MDH: Minnesota Traveler Tests Positive For Lassa Fever
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MINNEAPOLIS (WCCO) — Minnesota Department of Health officials have confirmed that a traveler returning to Minnesota from West Africa tested positive for Lassa fever.
The man, who flew in to Minneapolis-St. Paul International Airport on March 31, went to a doctor soon after arriving, complaining of a fever.
Due to his travel history, his blood samples were sent to the U.S. Centers for Disease Control and Prevention, and he tested positive for the viral illness on April 3.
Lassa fever is common in West Africa, where it is carried by rodents and transmitted to humans through contact with infected droppings or urine.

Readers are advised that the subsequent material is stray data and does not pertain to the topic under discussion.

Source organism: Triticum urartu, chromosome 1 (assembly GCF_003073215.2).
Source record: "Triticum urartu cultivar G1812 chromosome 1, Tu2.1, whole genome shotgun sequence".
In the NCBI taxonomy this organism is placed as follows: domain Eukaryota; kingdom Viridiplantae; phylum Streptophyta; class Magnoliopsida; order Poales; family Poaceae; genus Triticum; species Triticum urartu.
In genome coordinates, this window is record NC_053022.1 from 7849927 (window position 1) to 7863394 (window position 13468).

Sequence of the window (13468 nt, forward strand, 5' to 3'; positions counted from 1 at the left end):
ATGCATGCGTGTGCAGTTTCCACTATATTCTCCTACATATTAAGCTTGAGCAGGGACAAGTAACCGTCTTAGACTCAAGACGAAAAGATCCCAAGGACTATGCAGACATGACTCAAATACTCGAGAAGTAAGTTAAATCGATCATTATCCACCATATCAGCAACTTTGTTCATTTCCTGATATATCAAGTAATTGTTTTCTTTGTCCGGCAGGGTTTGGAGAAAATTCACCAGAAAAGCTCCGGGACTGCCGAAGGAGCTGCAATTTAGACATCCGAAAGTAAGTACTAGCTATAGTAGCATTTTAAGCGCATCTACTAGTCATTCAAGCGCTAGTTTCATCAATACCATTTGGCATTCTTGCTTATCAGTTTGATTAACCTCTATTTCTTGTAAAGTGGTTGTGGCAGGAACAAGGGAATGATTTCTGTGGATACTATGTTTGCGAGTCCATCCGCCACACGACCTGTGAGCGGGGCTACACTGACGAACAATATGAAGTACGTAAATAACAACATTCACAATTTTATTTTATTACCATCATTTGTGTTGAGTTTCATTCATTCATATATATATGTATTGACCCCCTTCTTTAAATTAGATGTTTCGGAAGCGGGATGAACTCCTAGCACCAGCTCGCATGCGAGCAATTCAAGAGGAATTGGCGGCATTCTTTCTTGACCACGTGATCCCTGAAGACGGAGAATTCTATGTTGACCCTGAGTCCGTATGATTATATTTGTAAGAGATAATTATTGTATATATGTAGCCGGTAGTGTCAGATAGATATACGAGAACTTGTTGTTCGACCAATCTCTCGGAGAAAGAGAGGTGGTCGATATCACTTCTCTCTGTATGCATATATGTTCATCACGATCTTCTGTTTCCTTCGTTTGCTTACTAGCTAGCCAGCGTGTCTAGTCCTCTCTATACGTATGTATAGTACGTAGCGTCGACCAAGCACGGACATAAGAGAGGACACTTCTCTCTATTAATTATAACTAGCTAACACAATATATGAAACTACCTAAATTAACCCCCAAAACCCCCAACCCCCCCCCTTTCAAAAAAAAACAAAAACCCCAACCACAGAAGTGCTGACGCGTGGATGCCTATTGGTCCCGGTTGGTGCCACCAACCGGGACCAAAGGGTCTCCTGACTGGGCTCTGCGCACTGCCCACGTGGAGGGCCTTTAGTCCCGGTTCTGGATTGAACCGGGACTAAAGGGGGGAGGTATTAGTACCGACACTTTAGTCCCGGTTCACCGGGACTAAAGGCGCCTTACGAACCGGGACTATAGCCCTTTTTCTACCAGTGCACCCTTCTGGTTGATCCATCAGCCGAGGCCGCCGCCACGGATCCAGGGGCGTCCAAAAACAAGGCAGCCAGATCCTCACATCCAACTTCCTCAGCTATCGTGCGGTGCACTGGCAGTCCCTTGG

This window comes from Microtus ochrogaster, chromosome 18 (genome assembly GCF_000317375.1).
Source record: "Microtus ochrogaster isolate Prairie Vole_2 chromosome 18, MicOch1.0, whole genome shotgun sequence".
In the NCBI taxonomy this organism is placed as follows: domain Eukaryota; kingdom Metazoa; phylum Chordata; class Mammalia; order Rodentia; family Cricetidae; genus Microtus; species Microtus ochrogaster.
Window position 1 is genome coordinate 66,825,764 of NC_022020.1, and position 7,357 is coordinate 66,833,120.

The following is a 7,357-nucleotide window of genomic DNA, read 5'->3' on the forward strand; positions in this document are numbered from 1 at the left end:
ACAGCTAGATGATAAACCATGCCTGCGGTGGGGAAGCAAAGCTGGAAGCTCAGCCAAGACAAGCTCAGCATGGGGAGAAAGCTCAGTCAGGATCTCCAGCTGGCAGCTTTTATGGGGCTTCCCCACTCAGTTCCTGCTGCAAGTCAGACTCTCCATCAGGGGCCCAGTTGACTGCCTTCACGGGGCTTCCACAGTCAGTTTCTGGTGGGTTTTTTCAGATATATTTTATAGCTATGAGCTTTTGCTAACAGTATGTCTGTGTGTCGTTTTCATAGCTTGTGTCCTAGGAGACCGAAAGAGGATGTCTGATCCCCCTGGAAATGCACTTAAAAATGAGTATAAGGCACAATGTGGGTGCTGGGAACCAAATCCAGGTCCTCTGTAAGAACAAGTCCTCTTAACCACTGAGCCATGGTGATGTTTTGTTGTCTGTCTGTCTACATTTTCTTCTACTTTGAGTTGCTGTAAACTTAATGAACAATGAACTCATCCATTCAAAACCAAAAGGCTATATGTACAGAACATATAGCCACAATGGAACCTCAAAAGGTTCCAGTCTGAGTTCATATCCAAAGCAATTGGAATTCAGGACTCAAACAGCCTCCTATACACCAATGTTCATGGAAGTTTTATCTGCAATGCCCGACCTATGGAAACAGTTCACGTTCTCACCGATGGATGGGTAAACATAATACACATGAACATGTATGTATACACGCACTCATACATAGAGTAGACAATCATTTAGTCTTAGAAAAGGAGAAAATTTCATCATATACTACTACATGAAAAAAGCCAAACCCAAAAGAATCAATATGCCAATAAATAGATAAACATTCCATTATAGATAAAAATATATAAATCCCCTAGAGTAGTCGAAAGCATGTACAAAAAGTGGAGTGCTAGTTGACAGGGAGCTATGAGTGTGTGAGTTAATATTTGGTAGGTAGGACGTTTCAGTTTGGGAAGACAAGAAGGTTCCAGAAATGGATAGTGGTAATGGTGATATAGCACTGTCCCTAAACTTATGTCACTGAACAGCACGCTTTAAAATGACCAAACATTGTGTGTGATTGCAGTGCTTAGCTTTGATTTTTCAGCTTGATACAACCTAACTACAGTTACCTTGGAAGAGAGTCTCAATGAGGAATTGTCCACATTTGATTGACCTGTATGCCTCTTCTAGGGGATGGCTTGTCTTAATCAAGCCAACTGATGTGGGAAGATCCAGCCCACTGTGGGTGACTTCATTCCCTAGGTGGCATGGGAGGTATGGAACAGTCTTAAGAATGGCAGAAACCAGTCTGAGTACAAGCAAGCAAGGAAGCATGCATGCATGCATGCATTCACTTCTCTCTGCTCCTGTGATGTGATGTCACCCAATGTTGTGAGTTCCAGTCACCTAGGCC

It can be transmitted person-to-person via direct contact with an infected person’s blood, bodily fluids, eyes, mouth and nose. The viral fever can also be transmitted via sexual contact.
Death from Lassa fever are rare, and health officials say 80 percent of humans infected with it don’t show any symptoms.
Dr. Ed Ehlinger, Minnesota’s health commissioner, says MDH and the CDC are working to notify anyone who may have come into contact with the traveler, including his fellow airline passengers.
“The hospital has done an excellent job of caring for the patient and taking all necessary measures to ensure the safety and protection of hospital staff, visitors and patients,” Ehlinger said.
The commissioner stresses that the general public is not at risk. The traveler is in stable condition.
The last case of Lassa fever in the U.S. was in 2010, and was also related to travel.